Hospital’s partnership with Tanzania mission shines light on end-of-life care

Members of both the Shirati and UPMC Susquehanna Home Care and Hospice teams pose for a picture. From left are, Terry Schneider, of UPMC Susquehanna; Dorothy Kawira, of the Shirati team; Allison Brion, of UPMC Susquehanna; Peter Migenda, of the Shirati team; and Dr. Alexander Nesbitt, of UPMC Susquehanna.

Members of both the Shirati and UPMC Susquehanna Home Care and Hospice teams pose for a picture. From left are, Terry Schneider, of UPMC Susquehanna; Dorothy Kawira, of the Shirati team; Allison Brion, of UPMC Susquehanna; Peter Migenda, of the Shirati team; and Dr. Alexander Nesbitt, of UPMC Susquehanna.

A world where pain medicine is nonexistent, doctors and nurses are limited and end-of-life care is unknown may seem foreign to the average U.S. citizen.

The people of Shirati, Tanzania, see this reality every day.

As 85 percent of the roughly 300,000 population live on about $1 a day, and most don’t have health insurance, dealing with advanced or serious diseases is almost impossible.

“Most people in the world do not have access to any strong pain medicine, hospice or palliative care,” said Dr. Alexander Nesbitt, of UPMC Susquehanna. “When they are seriously ill or dying, they just suffer and die.”

A ray of light has been seen in Shirati through the Shirati Palliative Care program and its now six-year partnership with UPMC Susquehanna Home Care and Hospice.

During a presentation at New Life Orthodox Presbyterian Church on Sunday, Nesbitt and members of Home Care and Hospice joined with Shirati medical professionals to explain the dire situation in Tanzania.

“They are very motivated to teach. To help. To extend God’s love,” Nesbitt said. “We have seen God’s hands numerous times in our partnership.

“God has sustained us,” he added.

In 1934, a mission to Shirati was started by Methodist missionaries from Pennsylvania, according to Nesbitt. Soon a clinic was founded to address the serious medical concerns in the area.

The clinic grew into a hospital that now holds 200 beds.

But, Nesbitt said, despite its advancement, the hospital still is “tremendously under-resourced.”

While it can provide care for a number of illnesses, more serious and life-threatening conditions are beyond them.

Six years ago, UPMC Susquehanna partnered with Shirati Palliative Care, a group of Tanzanian “individuals who are stepping forward to make this better,” Nesbitt said.

Dorothy Kawira, the coordinator of the Shirati Palliative Care program, is one of those who has stepped forward.

She said the group’s goal is to offer a “holistic approach” to caregiving. The approach includes physical, social, psychological and spiritual nurturing.

The team works to educate locals about medical techniques and works against the stigma of potentially life-ending illnesses.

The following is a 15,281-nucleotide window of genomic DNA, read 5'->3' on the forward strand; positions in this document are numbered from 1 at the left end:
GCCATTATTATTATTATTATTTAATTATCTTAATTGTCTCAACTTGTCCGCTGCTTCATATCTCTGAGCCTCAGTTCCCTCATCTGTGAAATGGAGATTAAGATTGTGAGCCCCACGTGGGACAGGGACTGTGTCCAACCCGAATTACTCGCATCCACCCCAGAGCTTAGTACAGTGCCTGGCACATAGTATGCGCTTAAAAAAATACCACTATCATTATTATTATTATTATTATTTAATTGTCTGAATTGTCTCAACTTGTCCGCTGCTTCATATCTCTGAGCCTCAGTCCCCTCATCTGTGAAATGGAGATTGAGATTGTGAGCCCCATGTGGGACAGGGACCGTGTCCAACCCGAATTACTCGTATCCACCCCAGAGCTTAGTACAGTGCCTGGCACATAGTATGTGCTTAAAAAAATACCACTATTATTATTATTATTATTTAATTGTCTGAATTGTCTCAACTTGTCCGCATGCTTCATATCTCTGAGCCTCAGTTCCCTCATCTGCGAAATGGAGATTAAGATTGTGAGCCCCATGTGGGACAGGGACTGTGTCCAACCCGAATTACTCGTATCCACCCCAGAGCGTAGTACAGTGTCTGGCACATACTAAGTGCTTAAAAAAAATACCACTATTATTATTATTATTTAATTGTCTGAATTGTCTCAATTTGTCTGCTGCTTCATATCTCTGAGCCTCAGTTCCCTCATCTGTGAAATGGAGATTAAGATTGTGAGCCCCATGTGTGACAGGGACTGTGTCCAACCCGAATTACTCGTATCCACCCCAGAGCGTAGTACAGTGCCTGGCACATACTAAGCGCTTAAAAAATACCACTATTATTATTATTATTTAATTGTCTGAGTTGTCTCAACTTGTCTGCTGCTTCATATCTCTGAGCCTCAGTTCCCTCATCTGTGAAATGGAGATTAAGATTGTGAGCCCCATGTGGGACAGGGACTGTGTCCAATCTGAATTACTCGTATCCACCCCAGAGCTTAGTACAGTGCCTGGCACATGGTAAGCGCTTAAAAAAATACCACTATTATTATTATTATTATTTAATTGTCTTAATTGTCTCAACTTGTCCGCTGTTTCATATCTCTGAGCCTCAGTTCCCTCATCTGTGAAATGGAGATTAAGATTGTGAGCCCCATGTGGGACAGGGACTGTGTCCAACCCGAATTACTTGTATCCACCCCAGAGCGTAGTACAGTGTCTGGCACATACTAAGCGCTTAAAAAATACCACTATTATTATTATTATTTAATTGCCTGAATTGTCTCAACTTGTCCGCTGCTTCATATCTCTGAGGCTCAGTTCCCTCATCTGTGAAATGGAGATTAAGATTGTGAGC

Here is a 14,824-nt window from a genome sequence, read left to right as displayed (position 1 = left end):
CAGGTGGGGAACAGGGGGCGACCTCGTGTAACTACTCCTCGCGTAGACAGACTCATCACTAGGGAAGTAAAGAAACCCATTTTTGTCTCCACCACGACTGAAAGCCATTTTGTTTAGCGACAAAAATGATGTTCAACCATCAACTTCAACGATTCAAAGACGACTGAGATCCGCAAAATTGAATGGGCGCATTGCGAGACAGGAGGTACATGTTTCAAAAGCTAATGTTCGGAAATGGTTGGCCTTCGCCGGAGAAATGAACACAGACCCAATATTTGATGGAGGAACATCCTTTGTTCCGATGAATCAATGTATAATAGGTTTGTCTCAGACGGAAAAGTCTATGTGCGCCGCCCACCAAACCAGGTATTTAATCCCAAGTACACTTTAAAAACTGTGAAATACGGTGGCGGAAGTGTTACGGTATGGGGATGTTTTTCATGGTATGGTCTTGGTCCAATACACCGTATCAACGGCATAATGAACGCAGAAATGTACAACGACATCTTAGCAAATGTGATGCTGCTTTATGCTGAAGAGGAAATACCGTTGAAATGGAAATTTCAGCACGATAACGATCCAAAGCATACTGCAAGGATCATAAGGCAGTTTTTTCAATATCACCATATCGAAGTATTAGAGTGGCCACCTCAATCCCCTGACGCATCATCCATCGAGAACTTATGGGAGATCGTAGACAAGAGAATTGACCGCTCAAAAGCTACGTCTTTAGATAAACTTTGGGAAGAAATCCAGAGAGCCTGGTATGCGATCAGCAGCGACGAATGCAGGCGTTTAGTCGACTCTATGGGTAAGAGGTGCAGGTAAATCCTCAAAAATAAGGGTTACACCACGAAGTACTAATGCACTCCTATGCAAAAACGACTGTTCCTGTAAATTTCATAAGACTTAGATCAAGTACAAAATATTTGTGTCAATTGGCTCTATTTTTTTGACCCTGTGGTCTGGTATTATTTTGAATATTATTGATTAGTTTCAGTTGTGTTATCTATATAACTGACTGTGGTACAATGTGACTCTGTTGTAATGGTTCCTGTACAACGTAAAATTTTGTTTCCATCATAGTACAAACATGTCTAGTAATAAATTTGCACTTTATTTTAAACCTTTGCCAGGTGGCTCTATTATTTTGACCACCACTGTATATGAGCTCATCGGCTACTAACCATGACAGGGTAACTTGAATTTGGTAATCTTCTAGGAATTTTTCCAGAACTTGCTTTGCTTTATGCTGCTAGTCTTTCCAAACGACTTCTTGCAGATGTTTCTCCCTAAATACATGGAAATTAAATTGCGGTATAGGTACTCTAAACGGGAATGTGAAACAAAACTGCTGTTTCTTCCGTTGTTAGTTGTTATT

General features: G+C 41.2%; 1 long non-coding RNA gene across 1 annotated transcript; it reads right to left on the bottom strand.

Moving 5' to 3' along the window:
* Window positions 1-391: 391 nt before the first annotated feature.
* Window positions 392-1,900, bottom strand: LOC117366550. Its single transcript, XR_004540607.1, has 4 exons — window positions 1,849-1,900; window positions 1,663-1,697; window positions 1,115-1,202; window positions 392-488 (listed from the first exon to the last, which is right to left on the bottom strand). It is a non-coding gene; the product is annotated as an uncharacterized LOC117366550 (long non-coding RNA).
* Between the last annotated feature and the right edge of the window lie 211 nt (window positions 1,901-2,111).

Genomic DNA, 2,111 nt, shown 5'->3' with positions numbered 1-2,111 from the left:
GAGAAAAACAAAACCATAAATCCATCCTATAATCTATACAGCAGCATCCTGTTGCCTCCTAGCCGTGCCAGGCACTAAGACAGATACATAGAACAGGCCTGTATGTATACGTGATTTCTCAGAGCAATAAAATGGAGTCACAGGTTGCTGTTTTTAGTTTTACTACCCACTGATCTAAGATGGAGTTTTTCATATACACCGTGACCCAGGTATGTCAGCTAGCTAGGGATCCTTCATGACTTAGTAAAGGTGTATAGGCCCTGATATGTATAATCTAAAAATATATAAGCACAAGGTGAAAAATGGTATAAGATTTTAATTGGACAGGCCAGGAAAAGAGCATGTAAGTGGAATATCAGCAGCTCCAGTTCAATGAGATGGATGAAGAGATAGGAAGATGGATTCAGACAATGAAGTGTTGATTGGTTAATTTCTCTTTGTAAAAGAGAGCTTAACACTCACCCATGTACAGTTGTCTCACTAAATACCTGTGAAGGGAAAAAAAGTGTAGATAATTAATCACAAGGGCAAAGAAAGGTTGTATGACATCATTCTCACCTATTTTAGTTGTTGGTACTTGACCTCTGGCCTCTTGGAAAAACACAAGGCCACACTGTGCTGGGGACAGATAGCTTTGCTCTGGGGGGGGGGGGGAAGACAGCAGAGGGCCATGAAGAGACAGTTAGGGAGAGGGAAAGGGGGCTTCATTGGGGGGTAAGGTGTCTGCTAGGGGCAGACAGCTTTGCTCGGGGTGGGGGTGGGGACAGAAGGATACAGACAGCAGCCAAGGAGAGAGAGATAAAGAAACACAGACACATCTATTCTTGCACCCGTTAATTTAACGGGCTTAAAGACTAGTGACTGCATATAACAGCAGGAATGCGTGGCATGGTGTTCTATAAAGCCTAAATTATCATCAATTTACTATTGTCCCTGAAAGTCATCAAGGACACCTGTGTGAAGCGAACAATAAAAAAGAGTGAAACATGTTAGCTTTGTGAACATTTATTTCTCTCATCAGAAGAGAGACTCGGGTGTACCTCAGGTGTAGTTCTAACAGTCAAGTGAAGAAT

For instance, women with breast cancer or an elderly person who has had a stroke may turn to local healers for help, Kawira said, or will be shunned from the community. Lacking the resources to get professional medical help, these people simply wait to die.

Kawira and her team go from village to village, seeking out these people and offering support.

“We help them understand that (the ill person) is still a human being,” she said. “We need to stay close to him and support him.”

Nesbitt said UPMC Susquehanna’s partnership with Shirati provides it with funding and expertise on certain medical issues. He added that funds for the program come from local donations, not the hospital’s funds.

Much of the program’s funding comes from individuals or groups in the Williamsport area that have offered their support. So far, donations have included the purchase of three motorcycles and 13 bicycles to improve transportation between villages; money to buy medicine, specifically pain medicine; and medical training for members of the Shirati team.

Nesbitt added that the partnership also allows a direct line of communication between the teams so they know how to support each other.

“We pray for each other,” he said.

“We really thank God for the help and support that we get from here,” Kawira said.

Another member of the Shirati team, Peter Migenda, a certified nurse at the Shirati hospital, works primarily with HIV patients in the area.

Migenda said the disease still is prevalent in many African countries and the patients span all ages. Many children with the disease are orphans because their parents have died of HIV.

While the team seeks out people with the disease and gives them the care they need, Migenda said the biggest struggle is battling the stigma throughout the communities.

As this was his first time in the United States, Migenda marveled at the abundant resources available. He cautioned those in the room to be thankful for the many blessings they have and called for prayer.

“When you pray, whom are you praying for,” he asked. “Are you praying for the sick? Are you praying for the needy?

“May God bless you. Pray for us. We’ll pray for you,” he added.

Nesbitt said anyone wishing to donate to the Shirati team may contact UMPC Susquehanna Home Care and Hospice.

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